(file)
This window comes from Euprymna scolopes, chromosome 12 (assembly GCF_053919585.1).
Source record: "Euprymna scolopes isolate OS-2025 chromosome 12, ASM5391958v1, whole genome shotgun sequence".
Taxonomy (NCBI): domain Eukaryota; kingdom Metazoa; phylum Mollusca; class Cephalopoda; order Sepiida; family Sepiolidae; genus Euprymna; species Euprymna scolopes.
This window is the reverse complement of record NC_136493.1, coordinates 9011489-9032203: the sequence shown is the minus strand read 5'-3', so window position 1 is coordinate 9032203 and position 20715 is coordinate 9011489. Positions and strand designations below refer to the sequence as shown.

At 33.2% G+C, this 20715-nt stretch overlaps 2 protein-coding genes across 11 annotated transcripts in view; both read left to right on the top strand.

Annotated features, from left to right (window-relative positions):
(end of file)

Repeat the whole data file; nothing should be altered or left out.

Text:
This window comes from Euprymna scolopes, chromosome 12 (assembly GCF_053919585.1).
Source record: "Euprymna scolopes isolate OS-2025 chromosome 12, ASM5391958v1, whole genome shotgun sequence".
Taxonomy (NCBI): domain Eukaryota; kingdom Metazoa; phylum Mollusca; class Cephalopoda; order Sepiida; family Sepiolidae; genus Euprymna; species Euprymna scolopes.
This window is the reverse complement of record NC_136493.1, coordinates 9011489-9032203: the sequence shown is the minus strand read 5'-3', so window position 1 is coordinate 9032203 and position 20715 is coordinate 9011489. Positions and strand designations below refer to the sequence as shown.

At 33.2% G+C, this 20715-nt stretch overlaps 2 protein-coding genes across 11 annotated transcripts in view; both read left to right on the top strand.

Annotated features, from left to right (window-relative positions):